Louis D. Rubin Sr.
I bought this book in preparation for an advanced mariner's meteorology course, and could not have made this comment without having first gained that higher level of knowledge.
This is a suberb book with two major flaws:
1) It sticks to the two-dimensional depiction of weather that is common to the average person. Although there are a couple of illustrations showing altitude, the author could easily have put in a few pages on the rotation of the earth, the 500 mb level, and how weather on the surface cannot be understood without underestanding what is happening at the 18,000 level. As my instructor put it, the high-level troughs are the chicken that hatches the surface level (scrambled) egg.
2) It provides the pictures of the clouds, but missed the key chance to break down the names into the original latin meanings, to create a matrix of high (Cirro), medium (alto), and low (strato), with substantive meaning including layer (stratus), curly (cirrus), stacked in a vertical heap (cumulo-cumulus), and delivering rain (nimbus).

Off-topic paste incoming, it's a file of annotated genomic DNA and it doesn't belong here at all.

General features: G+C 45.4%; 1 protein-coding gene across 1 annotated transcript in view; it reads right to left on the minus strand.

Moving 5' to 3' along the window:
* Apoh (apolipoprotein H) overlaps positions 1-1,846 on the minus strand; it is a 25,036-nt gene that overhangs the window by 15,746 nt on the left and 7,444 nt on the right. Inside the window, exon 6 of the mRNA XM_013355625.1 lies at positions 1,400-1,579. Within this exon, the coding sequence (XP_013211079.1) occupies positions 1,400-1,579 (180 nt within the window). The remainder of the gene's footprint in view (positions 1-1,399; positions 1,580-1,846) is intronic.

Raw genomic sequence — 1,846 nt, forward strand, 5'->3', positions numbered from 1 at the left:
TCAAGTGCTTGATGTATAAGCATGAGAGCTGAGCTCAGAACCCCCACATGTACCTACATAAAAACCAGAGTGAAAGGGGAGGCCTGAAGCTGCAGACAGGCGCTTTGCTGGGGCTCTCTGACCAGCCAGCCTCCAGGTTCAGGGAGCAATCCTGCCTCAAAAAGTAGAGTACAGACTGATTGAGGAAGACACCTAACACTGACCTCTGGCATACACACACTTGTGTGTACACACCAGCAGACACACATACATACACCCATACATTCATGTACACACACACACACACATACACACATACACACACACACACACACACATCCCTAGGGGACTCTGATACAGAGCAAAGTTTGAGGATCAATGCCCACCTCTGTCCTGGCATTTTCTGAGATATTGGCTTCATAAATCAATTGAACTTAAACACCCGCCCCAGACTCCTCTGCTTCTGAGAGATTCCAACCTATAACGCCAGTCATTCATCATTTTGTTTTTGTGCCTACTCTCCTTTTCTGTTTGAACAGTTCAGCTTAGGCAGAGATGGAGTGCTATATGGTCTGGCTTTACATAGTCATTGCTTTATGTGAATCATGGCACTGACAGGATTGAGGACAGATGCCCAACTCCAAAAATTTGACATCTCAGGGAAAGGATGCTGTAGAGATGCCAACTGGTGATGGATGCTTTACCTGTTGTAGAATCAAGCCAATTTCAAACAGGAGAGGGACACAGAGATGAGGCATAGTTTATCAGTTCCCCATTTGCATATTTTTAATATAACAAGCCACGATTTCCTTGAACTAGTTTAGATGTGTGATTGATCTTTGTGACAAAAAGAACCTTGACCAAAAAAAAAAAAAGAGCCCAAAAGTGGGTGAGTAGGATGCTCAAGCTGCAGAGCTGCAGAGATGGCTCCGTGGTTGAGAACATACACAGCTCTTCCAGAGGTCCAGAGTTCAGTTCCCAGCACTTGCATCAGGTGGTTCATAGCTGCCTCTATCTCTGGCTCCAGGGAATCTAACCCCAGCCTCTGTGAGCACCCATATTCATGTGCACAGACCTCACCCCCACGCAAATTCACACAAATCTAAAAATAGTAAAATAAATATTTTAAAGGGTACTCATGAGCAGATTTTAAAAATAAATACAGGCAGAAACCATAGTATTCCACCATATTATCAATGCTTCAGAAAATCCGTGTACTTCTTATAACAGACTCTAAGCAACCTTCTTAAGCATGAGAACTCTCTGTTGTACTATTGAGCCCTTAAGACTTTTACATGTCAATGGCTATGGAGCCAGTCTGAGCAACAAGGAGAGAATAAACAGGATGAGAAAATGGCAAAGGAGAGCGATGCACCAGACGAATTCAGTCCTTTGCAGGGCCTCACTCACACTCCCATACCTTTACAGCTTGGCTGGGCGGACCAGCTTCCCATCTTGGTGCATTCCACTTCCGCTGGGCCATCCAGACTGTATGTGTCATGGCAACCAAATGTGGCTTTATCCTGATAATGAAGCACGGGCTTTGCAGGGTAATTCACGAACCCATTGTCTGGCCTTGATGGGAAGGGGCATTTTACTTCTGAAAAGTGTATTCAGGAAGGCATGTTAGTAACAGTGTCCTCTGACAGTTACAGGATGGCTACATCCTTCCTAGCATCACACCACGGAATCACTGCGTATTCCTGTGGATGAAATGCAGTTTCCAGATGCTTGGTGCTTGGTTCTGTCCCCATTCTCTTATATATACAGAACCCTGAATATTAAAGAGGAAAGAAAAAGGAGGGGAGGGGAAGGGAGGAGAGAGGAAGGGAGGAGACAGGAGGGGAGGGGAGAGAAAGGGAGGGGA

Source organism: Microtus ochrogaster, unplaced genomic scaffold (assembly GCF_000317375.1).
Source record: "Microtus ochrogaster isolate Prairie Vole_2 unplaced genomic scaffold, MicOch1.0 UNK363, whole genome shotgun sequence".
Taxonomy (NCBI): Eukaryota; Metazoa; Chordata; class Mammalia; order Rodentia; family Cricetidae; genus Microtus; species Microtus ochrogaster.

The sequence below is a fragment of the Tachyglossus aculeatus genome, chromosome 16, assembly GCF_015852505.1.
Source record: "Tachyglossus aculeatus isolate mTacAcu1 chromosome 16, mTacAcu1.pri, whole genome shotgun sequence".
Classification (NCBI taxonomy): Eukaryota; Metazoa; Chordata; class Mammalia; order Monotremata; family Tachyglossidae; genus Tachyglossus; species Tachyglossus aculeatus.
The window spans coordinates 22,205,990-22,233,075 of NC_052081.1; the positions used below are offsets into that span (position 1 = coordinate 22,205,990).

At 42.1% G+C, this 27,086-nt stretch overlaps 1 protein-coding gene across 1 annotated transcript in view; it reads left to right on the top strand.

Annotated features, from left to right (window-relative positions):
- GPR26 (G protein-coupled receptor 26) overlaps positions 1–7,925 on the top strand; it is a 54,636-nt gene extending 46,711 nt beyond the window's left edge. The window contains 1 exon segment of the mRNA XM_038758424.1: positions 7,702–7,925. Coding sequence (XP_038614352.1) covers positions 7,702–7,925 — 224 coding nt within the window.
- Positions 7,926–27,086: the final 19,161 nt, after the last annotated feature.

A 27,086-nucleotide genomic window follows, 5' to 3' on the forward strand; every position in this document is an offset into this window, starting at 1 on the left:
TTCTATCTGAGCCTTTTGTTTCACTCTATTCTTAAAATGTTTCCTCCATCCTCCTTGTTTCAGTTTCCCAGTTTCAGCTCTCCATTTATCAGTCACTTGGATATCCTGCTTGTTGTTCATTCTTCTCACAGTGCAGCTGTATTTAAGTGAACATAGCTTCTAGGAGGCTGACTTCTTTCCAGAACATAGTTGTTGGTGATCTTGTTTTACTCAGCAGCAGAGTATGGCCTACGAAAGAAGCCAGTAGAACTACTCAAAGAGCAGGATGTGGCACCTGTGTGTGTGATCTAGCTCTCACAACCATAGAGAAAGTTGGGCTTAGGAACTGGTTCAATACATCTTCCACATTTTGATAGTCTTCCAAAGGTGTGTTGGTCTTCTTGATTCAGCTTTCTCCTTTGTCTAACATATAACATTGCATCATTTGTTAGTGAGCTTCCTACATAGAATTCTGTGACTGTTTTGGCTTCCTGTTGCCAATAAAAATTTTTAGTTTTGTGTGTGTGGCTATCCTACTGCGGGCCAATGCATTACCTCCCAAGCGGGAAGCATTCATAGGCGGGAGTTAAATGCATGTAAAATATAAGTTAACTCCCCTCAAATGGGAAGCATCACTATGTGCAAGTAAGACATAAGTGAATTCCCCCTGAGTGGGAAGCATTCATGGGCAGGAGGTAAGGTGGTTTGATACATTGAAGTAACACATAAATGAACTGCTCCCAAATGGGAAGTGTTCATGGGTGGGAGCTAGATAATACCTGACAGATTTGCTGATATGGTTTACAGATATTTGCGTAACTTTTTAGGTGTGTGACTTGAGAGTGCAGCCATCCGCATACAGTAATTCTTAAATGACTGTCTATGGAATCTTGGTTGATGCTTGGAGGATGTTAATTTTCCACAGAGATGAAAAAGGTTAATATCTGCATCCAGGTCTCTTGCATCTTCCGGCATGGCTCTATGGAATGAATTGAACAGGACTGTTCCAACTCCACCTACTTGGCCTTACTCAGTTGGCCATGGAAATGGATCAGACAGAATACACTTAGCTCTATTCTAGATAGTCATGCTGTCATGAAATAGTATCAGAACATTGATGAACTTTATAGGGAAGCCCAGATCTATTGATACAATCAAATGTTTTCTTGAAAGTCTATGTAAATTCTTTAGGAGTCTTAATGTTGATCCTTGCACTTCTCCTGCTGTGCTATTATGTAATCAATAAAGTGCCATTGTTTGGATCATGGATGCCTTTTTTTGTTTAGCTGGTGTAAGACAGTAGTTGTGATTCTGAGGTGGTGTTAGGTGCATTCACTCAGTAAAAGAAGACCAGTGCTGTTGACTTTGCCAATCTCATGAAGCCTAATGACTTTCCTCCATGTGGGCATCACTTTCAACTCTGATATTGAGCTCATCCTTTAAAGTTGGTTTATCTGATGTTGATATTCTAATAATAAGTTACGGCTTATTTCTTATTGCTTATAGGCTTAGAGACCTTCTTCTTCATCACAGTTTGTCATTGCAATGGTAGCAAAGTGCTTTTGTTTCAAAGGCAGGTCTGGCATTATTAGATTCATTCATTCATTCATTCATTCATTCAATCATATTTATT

Add this little matrix above, and read “Mariner's Guide to the 500-Millibar Chart” by Joe Stenkiewicz and Lee Chesneau, and Google for <Lee Chesneau> to find his web site, and you'll have all you need to move to the better three-dimensional interactive viewing of weather and weather charts.
I also recommend Understanding Weatherfax
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